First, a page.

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I've seen funniest a few times in that context, but isn't that a derivation of funny? Is there a superlative of fun or do we really use funniest for the lack of one?

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closed as general reference by simchona, Daniel, aedia λ, Hugo, kiamlaluno Oct 15 '11 at 10:16

This question is too basic; it can be definitively and permanently answered by a single link to a standard internet reference source designed specifically to find that type of information.If this question can be reworded to fit the rules in the help center, please edit the question.

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Err--why is "funniest" being a derivation of "funny" a problem? Are you perhaps looking for the superlative of fun? –  simchona Oct 14 '11 at 20:34
    
@simchona That's correct, thank you. –  Renan Oct 14 '11 at 20:42
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I'm going to direct you to Wiktionary here--you can find these forms in a dictionary. Does this help? –  simchona Oct 14 '11 at 20:43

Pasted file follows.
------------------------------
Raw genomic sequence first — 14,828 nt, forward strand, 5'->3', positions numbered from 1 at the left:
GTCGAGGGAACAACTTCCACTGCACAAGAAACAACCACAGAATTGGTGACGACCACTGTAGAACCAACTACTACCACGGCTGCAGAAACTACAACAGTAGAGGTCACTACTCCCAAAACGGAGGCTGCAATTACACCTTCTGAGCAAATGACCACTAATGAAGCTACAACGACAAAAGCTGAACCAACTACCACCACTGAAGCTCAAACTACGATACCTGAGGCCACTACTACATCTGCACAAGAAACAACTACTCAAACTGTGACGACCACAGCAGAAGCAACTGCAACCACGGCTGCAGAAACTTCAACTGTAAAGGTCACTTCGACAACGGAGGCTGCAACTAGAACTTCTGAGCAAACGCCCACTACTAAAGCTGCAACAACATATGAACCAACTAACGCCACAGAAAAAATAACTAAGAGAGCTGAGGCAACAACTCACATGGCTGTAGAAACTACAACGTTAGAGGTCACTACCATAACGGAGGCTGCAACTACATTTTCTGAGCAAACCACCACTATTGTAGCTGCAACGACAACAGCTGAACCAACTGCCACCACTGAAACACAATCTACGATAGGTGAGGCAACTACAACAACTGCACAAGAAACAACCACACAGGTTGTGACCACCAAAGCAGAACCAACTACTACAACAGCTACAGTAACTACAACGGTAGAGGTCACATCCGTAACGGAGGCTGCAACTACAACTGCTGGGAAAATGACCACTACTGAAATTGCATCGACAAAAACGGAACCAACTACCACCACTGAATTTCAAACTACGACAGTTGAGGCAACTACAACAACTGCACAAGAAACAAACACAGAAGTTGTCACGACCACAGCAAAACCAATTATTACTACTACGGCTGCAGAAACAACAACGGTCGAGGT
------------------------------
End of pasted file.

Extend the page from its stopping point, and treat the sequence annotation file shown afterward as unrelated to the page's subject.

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possible duplicate of Is “funnest” a word? –  RegDwigнt Oct 14 '11 at 21:43

3 Answers 3

up vote 3 down vote accepted

A joke that causes the greatest mirth might be the funniest joke. But a party that gives the greatest enjoyment? To be informal, colloquial and non-standard, I offer the funnest party.

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+1. A more formal version of the second would be the most fun party. –  Charles Oct 14 '11 at 20:53

Funniest is the superlative of funny (and funnier is the comparative). This is not "for lack of one"; "funniest" is the superlative.

Funny forms its superlative and comparative according to the standard rule (as in red, redder, reddest and fast, faster, fastest). Words that do not follow this pattern (such as good, better, best) are termed "irregular".

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I would say funfilled.

Saturday was the most funfilled day I've had this month.

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If you have to use "most" before "funfilled", then "funfilled" is not a superlative form at all. It is just the positive form of another adjective, right? –  Otavio Macedo Oct 15 '11 at 9:54
    
No. 'Saturday was the most beautiful day of my life.' –  nicholas ainsworth Oct 15 '11 at 20:28

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